End to John O’Groats is a marvellous photographic journey spread over 81 days of an epic journey made by Helen Shaw and Bob Shelmerdine. ( Merlin Unwin, 192pp, hardback, £ 14.99).
Industries Which Made Britain
Triumph by John Hannavay is a triumph in itself. A wonderful colour handbook and gazetteer of everything from bridges to farming is sheer and total delight. ( Halsgrove, 144pp, hardback, £ 9.99).
& Pieces by Danielle Holke is a charming, definitive and entertaining illustrated guide to one of the world’s most popular crafts. ( Amberley, 64pp, paperback, £ 8.99). In Land of Plenty, Charlie PyeSmith takes us on a journey through the fields and foods of Britain today. ( Elliott & Thompson, 238pp, hardback, £ 20). Favourite Poems is a fine collection of more than 100 classic poems to inspire, comfort and treasure. ( National Trust, 216pp, paperback, £ 9.99).
In John Calvin, The Strasbourg
Years 1538- 1541, Felicity McNab traces a short span of the great reformer’s academic development. ( WIPF, 244pp, paperback, £ 25).
The Railway Preservation
Revolution by Jonathan Brown, is a splendid history of Britain’s heritage railways. ( Pen & Sword, 302pp, hardback, £ 30). Celtic Saints of Scotland, Northumbria and the Isle of Man by Elizabeth Rees, traces the history of the early saints, most of whom lived in Highland Britain. ( Fonthill, 224pp, paperback, £ 16.99). In Furrows Turned, farmer turned Anglican clergyman, David Newell retraces his active and busy life. ( Stockwell, 94pp, hardback, £ 7.95). Wrinklies Joke Book and Wrinklies Wit and Wisdom will amuse and bemuse everyone of older years. ( Prion, 192pp, hardback, £ 9.99). In Vintage Kitchenalia, Emma Kay recalls the equipment once needed to prepare a family meal. ( Amberley, 96pp, paperback, £ 14.99). The Great Houdini by Derek Tait, traces the escapologist’s British tours of the early 20th century. ( Pen & Sword, 296pp, hardback, £ 25). Published for the Royal Armouries Museum in Leeds, Dangerous Arts is a collection of related photos. ( Unicorn, 96pp, hardback, £ 12.99).
An encyclopedia in all but name, A History of the World in 500
Railway Journeys by Jane Baxter is well worth the modest cover price. A real treasure trove. ( Aurum, 400pp, hardback, £ 20).
The British Seaside by Lucinda Gosling is a splendid collection of nostalgic images dating back more than a century. ( Pen & Sword, 190pp, paperback, £ 14.99).
The Random History of Golf,
Cricket, Football and Rugby are pocket books full of amusing anecdotes and cartoons. ( Prion, 128pp, hardback, £ 7.99). Making for Home by Alan Tait is a memoir and tale of the Scottish Borders told in photographs and accompanying text. ( Pimpernel, 144pp, hardback, £ 30).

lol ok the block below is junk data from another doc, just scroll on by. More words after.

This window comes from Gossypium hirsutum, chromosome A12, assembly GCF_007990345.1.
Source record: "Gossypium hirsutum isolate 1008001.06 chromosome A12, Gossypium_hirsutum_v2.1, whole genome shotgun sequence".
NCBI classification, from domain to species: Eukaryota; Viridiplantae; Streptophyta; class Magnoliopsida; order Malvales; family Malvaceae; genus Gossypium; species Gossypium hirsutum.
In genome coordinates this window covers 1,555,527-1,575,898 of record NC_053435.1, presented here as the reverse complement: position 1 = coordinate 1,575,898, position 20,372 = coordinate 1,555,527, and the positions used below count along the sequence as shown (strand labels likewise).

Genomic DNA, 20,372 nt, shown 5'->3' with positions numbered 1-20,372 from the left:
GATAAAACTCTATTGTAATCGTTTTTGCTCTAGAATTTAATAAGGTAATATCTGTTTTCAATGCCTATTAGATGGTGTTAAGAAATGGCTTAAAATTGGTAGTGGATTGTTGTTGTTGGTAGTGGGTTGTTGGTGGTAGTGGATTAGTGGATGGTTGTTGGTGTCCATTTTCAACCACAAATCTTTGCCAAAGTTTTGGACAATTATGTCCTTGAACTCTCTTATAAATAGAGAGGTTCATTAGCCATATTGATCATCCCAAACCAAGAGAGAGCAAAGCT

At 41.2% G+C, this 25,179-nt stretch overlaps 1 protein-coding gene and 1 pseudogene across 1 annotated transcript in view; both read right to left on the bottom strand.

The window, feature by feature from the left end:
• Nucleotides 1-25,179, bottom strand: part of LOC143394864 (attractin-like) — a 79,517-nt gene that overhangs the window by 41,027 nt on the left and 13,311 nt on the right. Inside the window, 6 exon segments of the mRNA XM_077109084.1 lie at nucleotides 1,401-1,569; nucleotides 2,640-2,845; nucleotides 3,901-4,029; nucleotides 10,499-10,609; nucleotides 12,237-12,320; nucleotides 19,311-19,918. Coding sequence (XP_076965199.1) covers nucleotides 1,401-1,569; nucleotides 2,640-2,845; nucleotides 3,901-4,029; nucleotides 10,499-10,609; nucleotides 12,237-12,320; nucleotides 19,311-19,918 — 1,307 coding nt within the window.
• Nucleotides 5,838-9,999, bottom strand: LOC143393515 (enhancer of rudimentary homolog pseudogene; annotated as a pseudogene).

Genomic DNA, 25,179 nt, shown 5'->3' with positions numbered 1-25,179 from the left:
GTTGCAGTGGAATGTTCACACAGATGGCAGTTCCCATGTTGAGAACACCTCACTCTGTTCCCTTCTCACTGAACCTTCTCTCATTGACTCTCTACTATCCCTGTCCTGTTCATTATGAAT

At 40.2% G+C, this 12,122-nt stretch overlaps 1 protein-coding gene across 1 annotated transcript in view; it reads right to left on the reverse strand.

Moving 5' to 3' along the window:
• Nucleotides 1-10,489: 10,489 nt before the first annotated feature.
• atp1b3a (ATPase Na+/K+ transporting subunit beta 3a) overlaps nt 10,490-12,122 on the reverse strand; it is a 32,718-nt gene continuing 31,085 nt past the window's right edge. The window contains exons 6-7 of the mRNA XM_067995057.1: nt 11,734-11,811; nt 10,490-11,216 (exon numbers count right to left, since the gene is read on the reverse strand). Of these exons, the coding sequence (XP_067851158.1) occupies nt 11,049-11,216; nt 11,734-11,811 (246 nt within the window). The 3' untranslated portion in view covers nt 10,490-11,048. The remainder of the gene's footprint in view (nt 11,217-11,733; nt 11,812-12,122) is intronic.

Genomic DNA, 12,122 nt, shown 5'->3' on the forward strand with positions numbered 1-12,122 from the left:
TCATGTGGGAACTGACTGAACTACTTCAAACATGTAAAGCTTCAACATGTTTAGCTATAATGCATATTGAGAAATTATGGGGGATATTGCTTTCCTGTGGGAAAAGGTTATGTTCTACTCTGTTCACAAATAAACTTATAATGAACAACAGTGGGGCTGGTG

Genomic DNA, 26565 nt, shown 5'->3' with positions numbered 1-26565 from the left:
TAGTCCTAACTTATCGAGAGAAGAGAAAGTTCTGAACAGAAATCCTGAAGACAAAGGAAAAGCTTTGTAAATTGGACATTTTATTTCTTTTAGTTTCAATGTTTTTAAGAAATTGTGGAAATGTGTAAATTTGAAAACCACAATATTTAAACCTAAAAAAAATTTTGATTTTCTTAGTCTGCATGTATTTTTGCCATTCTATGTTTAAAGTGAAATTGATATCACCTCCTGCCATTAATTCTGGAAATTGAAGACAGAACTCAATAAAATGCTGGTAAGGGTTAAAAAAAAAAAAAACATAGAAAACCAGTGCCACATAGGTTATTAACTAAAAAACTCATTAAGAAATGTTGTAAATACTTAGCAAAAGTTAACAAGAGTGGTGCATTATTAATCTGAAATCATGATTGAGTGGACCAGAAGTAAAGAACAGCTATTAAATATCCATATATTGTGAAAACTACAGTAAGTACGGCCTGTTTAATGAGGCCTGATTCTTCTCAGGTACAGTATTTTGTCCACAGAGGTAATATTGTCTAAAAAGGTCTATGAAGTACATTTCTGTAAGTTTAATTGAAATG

Preservation train enthusiasts will love Peter Johnson’s Festiniog Railway, the Spooner Era and After,
1830- 1920, which brilliantly traces the early history of what is now a popular narrow- gauge passenger railway. ( Pen & Sword, 208pp, hardback, £ 30). Unknown Warriors contains the letters of Nurse Kate Luard and brings to life the First World War battlefields. ( History Press, 228pp, paperback, £ 14.99). The Cookbook Notebook by Magda Joicey tells you how to make dozens of traditional simple recipes. ( Unicorn, 168pp, hardback, £ 15).
Jane Austen, the Banker’s Sister
by E. J. Clery, is a new in- depth appraisal of the great novelist and her times. ( Biteback, 362pp, hardback, £ 20).
Benedict XVI, The Last
Testament contains the writings of only the second pope to resign in more than 700 years. ( Bloomsbury, 258pp, paperback, £ 9.99).
Slow Growth on the Art of
Landscape Architecture by Hal Moggridge is an encyclopedia featuring all forms of urban and rural development. ( Unicorn, 352pp, hardback, £ 30).
In The East Coast Mainline, 1939
1959, B. Brooksbank and Peter Tuffrey examine the route between King’s Cross and Edinburgh and how it changed over 20 years of turmoil. ( Fonthill, 220pp, paperback, £ 18.99).
Self- Sufficiency by Sally Nex invites you to “Realise your dream and enjoy producing your own fruit, vegetables, eggs and meat”. What are you waiting for? ( Green, 240pp, paperback, £ 17.99).
Homes by Peter Higginbotham is a detailed analysis of the many institutions which have cared for our young from Tudor times onwards. ( Pen & Sword, 310pp, paperback, £ 14.99).
AGentleman in Khaki Ordered
South is the diary of a Boer War corporal, edited and self- published by Stephen Huggins. ( 142pp, paperback, £ 7.99). Hot Barrels, Shooting Superstitions, Facts and Fallacies by Jeremy Hobson is a highly entertaining book, illustrated with splendid colour cartoons by Bryn Parry. ( Quiller, 192pp, hardback, £ 20).
Almost everyone is wrapped up for the Easter bank holiday on Brighton beach 50 years ago. See The British Seaside.
Harry Houdini surfaces after just escaping from shackles in the River Mersey during his 1908 British tour. See The Great Houdini.
Talyllyn’s Wharf station now houses the Narrow Gauge Railway Museum. See The Railway Preservation Revolution.
Gallopers turn clockwise but carousels turn anti- clockwise. This vintage steam galloper is one of many fine colour images from Industries Which Made Britain Triumph.
The children and staff at Lambeth Workhouse School in West Norwood. See Children’s Homes.
One of many cartoons in Hot Barrels.